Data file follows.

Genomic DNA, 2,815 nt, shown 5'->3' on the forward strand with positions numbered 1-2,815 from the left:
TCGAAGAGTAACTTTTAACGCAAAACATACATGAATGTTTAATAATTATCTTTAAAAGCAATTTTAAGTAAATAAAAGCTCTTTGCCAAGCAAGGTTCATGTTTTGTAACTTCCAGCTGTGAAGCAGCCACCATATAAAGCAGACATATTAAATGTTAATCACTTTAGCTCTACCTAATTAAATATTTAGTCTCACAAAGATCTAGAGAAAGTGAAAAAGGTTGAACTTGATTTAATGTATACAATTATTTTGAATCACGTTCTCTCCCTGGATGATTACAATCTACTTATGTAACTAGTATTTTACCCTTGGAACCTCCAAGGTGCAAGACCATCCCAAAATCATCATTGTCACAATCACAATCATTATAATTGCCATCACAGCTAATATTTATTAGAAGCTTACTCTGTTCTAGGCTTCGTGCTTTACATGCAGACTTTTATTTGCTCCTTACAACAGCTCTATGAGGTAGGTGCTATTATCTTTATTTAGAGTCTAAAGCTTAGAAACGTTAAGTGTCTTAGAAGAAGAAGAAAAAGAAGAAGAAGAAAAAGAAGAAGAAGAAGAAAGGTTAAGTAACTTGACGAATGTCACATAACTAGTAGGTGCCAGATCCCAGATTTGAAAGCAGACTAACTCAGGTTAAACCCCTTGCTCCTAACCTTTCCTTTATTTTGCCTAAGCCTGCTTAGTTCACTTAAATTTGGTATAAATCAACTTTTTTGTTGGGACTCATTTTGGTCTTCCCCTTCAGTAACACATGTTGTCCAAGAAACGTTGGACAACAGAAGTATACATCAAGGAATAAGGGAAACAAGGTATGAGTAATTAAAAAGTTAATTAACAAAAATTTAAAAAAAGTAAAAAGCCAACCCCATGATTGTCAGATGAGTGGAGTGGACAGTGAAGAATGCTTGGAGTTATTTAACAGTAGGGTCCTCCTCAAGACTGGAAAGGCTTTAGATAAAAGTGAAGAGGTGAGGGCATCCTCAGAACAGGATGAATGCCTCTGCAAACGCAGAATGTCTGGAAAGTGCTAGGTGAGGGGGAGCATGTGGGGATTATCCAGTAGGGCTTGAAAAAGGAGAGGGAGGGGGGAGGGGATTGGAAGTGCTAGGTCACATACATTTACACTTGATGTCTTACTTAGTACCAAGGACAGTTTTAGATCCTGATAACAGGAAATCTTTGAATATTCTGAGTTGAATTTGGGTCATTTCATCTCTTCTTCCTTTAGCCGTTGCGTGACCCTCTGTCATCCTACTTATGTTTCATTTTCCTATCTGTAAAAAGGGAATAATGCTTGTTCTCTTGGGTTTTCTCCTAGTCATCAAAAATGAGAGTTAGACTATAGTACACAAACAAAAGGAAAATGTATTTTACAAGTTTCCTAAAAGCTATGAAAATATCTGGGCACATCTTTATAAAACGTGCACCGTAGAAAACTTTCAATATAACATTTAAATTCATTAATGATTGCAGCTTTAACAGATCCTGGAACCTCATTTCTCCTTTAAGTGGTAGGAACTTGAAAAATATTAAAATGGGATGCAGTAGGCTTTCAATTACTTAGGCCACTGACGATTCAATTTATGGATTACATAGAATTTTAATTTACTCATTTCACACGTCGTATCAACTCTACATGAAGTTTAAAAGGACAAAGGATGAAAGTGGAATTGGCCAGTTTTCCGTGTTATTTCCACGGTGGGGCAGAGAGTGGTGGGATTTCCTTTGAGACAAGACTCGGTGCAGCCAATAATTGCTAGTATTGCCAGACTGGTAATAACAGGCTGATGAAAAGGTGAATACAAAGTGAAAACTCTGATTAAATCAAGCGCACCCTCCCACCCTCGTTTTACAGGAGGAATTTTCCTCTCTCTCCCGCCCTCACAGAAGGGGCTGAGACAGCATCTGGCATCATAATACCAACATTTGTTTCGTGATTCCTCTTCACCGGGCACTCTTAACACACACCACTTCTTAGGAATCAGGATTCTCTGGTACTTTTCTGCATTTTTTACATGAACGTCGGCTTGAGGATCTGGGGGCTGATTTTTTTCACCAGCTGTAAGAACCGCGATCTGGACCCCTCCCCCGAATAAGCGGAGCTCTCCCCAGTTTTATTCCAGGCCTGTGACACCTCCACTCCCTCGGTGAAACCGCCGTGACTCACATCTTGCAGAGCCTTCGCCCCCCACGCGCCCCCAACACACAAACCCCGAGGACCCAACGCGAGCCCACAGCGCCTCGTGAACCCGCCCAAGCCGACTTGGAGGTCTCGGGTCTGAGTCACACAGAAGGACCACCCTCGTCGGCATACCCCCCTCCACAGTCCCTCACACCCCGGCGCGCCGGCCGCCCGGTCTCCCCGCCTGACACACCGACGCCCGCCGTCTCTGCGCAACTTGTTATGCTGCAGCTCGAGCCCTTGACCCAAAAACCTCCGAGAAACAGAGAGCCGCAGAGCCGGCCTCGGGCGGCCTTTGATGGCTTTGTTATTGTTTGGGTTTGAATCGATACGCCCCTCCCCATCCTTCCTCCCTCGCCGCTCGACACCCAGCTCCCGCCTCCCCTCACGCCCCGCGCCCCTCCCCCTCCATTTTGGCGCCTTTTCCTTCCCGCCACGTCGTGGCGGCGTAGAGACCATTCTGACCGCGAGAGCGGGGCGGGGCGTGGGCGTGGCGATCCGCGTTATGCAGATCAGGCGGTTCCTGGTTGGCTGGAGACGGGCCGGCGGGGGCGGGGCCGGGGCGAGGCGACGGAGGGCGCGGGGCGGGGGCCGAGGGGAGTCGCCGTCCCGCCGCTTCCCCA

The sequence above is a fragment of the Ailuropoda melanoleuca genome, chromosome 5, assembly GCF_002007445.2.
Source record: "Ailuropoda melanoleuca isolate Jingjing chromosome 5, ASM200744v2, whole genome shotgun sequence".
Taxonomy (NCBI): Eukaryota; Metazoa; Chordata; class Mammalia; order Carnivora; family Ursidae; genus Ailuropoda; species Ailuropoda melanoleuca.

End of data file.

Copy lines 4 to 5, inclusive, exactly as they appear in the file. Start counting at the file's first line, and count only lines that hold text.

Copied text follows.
Source record: "Ailuropoda melanoleuca isolate Jingjing chromosome 5, ASM200744v2, whole genome shotgun sequence".
Taxonomy (NCBI): Eukaryota; Metazoa; Chordata; class Mammalia; order Carnivora; family Ursidae; genus Ailuropoda; species Ailuropoda melanoleuca.